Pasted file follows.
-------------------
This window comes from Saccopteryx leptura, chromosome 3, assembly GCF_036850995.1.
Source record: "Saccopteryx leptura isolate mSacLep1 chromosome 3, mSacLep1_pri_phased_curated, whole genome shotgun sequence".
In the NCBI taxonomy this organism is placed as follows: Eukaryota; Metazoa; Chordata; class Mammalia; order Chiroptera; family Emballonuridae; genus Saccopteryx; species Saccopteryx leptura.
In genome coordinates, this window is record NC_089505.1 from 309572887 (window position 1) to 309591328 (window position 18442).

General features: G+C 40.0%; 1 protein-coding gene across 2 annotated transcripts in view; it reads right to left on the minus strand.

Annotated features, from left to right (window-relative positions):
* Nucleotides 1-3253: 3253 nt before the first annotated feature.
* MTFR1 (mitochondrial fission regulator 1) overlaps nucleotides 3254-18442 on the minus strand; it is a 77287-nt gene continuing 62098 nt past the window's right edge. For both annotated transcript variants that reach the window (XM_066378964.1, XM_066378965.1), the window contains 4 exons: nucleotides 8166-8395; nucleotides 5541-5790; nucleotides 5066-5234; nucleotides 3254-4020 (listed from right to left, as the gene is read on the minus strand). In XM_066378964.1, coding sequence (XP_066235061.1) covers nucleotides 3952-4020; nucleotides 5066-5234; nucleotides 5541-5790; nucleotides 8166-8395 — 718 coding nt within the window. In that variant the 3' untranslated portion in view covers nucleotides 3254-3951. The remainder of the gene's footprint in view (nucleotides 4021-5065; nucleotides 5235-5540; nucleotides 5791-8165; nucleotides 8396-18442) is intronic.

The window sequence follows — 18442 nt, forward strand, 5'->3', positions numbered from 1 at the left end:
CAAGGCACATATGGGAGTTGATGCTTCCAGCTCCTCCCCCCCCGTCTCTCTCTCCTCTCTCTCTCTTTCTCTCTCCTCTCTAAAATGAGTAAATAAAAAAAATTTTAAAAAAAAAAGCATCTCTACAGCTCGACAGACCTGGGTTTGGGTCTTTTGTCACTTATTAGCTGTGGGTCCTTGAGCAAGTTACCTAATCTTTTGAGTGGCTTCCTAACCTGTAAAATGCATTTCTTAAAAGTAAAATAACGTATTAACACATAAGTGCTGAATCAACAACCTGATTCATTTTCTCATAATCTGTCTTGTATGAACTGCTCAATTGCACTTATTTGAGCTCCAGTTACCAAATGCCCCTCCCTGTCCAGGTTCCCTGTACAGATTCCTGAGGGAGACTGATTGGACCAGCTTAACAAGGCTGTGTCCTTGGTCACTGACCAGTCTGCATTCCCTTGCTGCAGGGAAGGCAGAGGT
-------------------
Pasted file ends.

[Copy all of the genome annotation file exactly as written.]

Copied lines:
This window comes from Saccopteryx leptura, chromosome 3, assembly GCF_036850995.1.
Source record: "Saccopteryx leptura isolate mSacLep1 chromosome 3, mSacLep1_pri_phased_curated, whole genome shotgun sequence".
In the NCBI taxonomy this organism is placed as follows: Eukaryota; Metazoa; Chordata; class Mammalia; order Chiroptera; family Emballonuridae; genus Saccopteryx; species Saccopteryx leptura.
In genome coordinates, this window is record NC_089505.1 from 309572887 (window position 1) to 309591328 (window position 18442).

General features: G+C 40.0%; 1 protein-coding gene across 2 annotated transcripts in view; it reads right to left on the minus strand.

Annotated features, from left to right (window-relative positions):
* Nucleotides 1-3253: 3253 nt before the first annotated feature.
* MTFR1 (mitochondrial fission regulator 1) overlaps nucleotides 3254-18442 on the minus strand; it is a 77287-nt gene continuing 62098 nt past the window's right edge. For both annotated transcript variants that reach the window (XM_066378964.1, XM_066378965.1), the window contains 4 exons: nucleotides 8166-8395; nucleotides 5541-5790; nucleotides 5066-5234; nucleotides 3254-4020 (listed from right to left, as the gene is read on the minus strand). In XM_066378964.1, coding sequence (XP_066235061.1) covers nucleotides 3952-4020; nucleotides 5066-5234; nucleotides 5541-5790; nucleotides 8166-8395 — 718 coding nt within the window. In that variant the 3' untranslated portion in view covers nucleotides 3254-3951. The remainder of the gene's footprint in view (nucleotides 4021-5065; nucleotides 5235-5540; nucleotides 5791-8165; nucleotides 8396-18442) is intronic.

The window sequence follows — 18442 nt, forward strand, 5'->3', positions numbered from 1 at the left end:
CAAGGCACATATGGGAGTTGATGCTTCCAGCTCCTCCCCCCCCGTCTCTCTCTCCTCTCTCTCTCTTTCTCTCTCCTCTCTAAAATGAGTAAATAAAAAAAATTTTAAAAAAAAAAGCATCTCTACAGCTCGACAGACCTGGGTTTGGGTCTTTTGTCACTTATTAGCTGTGGGTCCTTGAGCAAGTTACCTAATCTTTTGAGTGGCTTCCTAACCTGTAAAATGCATTTCTTAAAAGTAAAATAACGTATTAACACATAAGTGCTGAATCAACAACCTGATTCATTTTCTCATAATCTGTCTTGTATGAACTGCTCAATTGCACTTATTTGAGCTCCAGTTACCAAATGCCCCTCCCTGTCCAGGTTCCCTGTACAGATTCCTGAGGGAGACTGATTGGACCAGCTTAACAAGGCTGTGTCCTTGGTCACTGACCAGTCTGCATTCCCTTGCTGCAGGGAAGGCAGAGGT